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Understanding Healthcare Reform


(h/t The Daily Dish)



Here’s Ezra Klein on some of the cost savings measures contained in the bill.

Behind the acronym [IPAB] will be 15 presidential appointees, each confirmed by the Senate. They’ll be drawn from the health-care industry, academia, think tanks and consumer groups. Their reform proposals will have to pass through Congress, but they will have some advantages: If Congress doesn’t act, their recommendations go into effect. If Congress says no but the president vetoes Congress and the veto isn’t overturned, their recommendations go into effect. If Congress wants to change their recommendations in a way that’ll save less money, it will need a three-fifths majority. Oh, and no filibusters allowed.

The hope is that this will free Congress to permit cuts by making it easier for them to dodge the blame. “Putting the knife in someone else’s hand will be a relief,” says Robert Reischauer, director of the Urban Institute and a former director of the Congressional Budget Office. “It will allow Congress to rant against the cuts without actually stopping them.”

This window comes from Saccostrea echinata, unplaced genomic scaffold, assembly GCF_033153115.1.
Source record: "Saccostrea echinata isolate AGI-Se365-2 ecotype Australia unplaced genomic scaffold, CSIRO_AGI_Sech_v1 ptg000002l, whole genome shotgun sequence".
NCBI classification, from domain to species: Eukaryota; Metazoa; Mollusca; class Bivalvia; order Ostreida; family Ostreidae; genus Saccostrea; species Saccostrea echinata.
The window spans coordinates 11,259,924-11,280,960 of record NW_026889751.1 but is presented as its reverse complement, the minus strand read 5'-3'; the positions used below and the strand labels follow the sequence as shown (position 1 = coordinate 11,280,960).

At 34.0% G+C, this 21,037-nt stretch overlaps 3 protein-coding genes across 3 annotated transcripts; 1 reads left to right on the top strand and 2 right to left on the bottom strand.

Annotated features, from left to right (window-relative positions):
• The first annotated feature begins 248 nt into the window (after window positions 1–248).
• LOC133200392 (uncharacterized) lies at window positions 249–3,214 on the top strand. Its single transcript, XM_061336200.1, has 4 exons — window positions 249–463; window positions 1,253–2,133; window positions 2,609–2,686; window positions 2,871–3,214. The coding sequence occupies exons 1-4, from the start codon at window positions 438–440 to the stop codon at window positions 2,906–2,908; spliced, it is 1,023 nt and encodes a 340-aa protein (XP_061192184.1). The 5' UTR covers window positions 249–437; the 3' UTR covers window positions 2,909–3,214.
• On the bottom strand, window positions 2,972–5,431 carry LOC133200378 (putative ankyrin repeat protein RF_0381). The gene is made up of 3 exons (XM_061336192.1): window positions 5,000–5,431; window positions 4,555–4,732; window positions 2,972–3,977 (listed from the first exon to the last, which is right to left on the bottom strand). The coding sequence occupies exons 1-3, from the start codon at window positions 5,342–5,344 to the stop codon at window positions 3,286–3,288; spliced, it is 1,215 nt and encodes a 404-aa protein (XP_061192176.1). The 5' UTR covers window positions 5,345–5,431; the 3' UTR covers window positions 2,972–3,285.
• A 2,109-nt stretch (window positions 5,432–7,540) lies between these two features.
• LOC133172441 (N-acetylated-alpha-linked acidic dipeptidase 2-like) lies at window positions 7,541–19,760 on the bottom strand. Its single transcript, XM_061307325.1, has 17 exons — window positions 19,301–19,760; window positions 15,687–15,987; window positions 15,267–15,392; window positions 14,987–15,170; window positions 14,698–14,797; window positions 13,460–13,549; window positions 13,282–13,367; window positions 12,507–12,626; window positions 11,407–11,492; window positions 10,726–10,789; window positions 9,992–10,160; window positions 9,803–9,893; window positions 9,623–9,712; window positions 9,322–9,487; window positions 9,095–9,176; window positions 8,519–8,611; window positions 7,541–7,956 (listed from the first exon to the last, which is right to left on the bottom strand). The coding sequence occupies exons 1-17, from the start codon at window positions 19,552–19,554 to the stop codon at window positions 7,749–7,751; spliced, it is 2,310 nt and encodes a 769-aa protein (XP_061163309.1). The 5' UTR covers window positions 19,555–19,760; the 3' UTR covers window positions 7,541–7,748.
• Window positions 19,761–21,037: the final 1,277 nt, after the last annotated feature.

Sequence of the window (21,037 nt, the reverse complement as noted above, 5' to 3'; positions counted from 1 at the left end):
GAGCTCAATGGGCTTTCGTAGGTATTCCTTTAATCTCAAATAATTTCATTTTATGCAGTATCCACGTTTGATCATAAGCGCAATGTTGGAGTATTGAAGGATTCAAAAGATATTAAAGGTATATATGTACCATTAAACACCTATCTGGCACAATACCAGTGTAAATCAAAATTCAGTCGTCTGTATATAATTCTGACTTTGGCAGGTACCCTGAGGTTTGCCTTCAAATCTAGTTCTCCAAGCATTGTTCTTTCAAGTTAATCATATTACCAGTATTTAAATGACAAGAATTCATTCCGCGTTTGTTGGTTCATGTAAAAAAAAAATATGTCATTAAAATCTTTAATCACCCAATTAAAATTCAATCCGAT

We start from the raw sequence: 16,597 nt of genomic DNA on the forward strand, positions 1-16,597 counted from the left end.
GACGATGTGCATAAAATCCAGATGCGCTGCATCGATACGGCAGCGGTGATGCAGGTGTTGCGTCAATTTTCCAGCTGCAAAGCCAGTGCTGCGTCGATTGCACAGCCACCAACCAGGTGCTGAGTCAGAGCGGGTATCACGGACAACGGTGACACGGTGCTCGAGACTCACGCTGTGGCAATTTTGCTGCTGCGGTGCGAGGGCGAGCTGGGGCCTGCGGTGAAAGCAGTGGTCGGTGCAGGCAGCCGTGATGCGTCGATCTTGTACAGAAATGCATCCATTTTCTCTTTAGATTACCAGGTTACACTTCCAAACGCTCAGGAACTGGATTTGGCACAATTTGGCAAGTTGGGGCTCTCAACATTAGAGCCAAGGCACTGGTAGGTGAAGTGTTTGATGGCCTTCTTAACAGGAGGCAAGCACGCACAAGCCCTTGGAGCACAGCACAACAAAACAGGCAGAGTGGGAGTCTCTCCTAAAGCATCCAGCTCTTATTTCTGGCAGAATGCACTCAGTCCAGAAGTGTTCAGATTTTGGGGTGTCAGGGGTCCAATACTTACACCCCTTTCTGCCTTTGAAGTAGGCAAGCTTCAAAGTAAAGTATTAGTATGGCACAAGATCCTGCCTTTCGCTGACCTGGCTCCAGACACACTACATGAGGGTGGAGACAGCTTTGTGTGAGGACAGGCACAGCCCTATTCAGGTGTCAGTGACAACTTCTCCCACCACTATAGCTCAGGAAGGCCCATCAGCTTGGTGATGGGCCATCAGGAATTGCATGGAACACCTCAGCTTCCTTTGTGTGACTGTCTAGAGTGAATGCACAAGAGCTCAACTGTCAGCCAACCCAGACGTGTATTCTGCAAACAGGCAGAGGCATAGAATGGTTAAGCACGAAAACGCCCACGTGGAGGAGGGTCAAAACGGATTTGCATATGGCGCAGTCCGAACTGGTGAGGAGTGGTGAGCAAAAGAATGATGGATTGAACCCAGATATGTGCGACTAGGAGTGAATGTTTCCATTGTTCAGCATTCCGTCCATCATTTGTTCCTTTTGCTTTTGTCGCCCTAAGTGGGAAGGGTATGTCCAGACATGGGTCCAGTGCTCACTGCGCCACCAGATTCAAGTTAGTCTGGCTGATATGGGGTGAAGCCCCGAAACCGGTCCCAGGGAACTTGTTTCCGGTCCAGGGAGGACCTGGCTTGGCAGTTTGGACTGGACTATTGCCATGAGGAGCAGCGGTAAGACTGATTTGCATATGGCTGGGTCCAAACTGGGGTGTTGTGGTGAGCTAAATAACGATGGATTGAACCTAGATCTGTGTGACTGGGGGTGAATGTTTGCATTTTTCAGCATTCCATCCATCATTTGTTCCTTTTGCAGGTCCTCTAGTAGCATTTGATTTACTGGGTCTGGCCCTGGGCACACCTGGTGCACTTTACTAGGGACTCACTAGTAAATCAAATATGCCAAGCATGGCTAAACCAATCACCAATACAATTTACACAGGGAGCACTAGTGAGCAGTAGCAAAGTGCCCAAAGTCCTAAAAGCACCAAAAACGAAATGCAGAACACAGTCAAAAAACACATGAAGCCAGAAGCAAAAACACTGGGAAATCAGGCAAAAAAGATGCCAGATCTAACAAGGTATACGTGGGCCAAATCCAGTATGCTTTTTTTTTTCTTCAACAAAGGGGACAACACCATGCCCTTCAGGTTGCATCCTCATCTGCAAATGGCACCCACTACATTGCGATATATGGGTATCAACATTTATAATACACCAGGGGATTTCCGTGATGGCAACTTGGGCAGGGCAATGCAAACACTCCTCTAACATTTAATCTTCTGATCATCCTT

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  1. Pat
    September 24, 2010 at 7:09 am

    Nice video, but very simplistic on how we will pay for the $1 trillion bill. It will be very interesting to watch the politics surrounding cuts in medicare-needed in order to make the bill deficit neutral. Look to what's happening in MA as a pre-show event. I remain skeptical.

  2. September 24, 2010 at 9:54 am

    Well, the video is meant to be a simple so average people can understand it. But it's a fair point. The MA project doesn't have nearly any of the cost savings features that the Federal bill has. But you're right that's we're going to have to see – but we should also continue to push for tougher provisions on controlling costs.

  3. pat
    September 24, 2010 at 10:32 am

    Yes. Controlling waste and fraud, and at a practical level, improve healthcare delivery efficiency-which at the moment (and historically), has been rendered inefficient by government bureaucrats and policy makers out of touch with the front line.

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